Dakar, Senegal — In late 2017, as #MeToo spread from social media feeds in the United States, intensifying into a slew of global hashtags -- #BalanceTonPorc, #YoTambien, and #QuellaVoltaChe among them -- two women in the Senegalese capital of Dakar decided to start a movement of their own: #Nopiwouma.
Translated from Wolof into English, it means, "I will not shut up."
But it's been difficult getting women to speak out.
"Nopiwouma was never going to work like Me Too, because in Senegalese culture it's hard for us to even get people to talk about it," Senegalese blogger Ndambaw Kama (NK) Thiat, who co-founded the movement with tech entrepreneur Olivia Codou, told CNN.
In the West African country, where the majority of the population is Muslim and traditional gender roles persist, speaking out about abuse is discouraged. Wolof words like "masla" (to tolerate), "soutoura" (discretion), and "muñ" (to exercise patience, to endure) -- often used when a woman is assaulted or harassed -- reinforce this culture of suppression.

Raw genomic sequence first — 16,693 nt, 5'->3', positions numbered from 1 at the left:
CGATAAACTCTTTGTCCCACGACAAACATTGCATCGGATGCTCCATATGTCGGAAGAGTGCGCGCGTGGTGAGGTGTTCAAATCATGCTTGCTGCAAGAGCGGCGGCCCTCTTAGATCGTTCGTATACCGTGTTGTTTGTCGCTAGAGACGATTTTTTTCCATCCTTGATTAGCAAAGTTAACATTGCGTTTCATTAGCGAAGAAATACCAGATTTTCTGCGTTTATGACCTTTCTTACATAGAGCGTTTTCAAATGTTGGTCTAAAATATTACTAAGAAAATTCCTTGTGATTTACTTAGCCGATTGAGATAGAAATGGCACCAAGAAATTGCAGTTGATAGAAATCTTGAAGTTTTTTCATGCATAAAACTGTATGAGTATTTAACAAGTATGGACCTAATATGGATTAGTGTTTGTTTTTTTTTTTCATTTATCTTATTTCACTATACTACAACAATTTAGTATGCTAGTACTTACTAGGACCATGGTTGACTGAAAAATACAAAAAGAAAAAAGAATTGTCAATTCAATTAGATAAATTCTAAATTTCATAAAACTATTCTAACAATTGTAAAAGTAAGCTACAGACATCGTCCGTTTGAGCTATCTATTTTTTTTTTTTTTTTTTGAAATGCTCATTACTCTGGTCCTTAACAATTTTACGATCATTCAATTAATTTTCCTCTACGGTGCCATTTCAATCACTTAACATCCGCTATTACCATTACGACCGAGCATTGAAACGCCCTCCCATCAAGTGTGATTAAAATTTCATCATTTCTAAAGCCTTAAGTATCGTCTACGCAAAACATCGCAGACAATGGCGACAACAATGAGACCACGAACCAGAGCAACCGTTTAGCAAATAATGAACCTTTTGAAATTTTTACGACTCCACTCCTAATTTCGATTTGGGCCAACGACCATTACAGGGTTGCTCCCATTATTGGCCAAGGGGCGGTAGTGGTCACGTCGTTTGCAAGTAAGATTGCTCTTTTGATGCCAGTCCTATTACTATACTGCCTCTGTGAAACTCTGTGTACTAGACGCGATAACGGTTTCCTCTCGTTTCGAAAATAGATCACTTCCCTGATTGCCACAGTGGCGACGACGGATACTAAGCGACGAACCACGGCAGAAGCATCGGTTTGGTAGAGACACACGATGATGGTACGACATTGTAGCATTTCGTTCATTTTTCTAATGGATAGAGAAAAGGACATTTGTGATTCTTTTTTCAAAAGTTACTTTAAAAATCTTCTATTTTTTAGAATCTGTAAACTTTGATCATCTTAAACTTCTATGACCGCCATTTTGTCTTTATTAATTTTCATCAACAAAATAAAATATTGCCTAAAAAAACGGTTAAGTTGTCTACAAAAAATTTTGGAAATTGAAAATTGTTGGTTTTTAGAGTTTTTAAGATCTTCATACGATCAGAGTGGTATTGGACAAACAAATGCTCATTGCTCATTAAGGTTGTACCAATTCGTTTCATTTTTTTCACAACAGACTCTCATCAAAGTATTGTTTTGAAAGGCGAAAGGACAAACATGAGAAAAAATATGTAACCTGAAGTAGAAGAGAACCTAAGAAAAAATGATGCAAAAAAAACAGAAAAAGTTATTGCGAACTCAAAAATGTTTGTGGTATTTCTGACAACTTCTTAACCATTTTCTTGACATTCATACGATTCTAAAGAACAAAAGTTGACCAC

Since Thiat and Codou launched #Nopiwouma on Twitter
in November 2017 and created a Google form for women to file anonymous reports, they've received more than 100 unverified accounts of harassment and abuse, many from women who had never before spoken about their experiences -- privately or publicly. Thiat and Codou say they've been sent even more via direct messages on social media platforms, texts, emails, and are often approached in person. Many who have gotten in touch are strangers, others are close friends.
"For 90% of people that write in, it's the first time they've talked about it. Many may have told their parents when they were young, but were asked not to speak out because it was going to impact their family's reputation," Thiat, 31, said over brunch at a tea and cake shop in Dakar's bustling business district.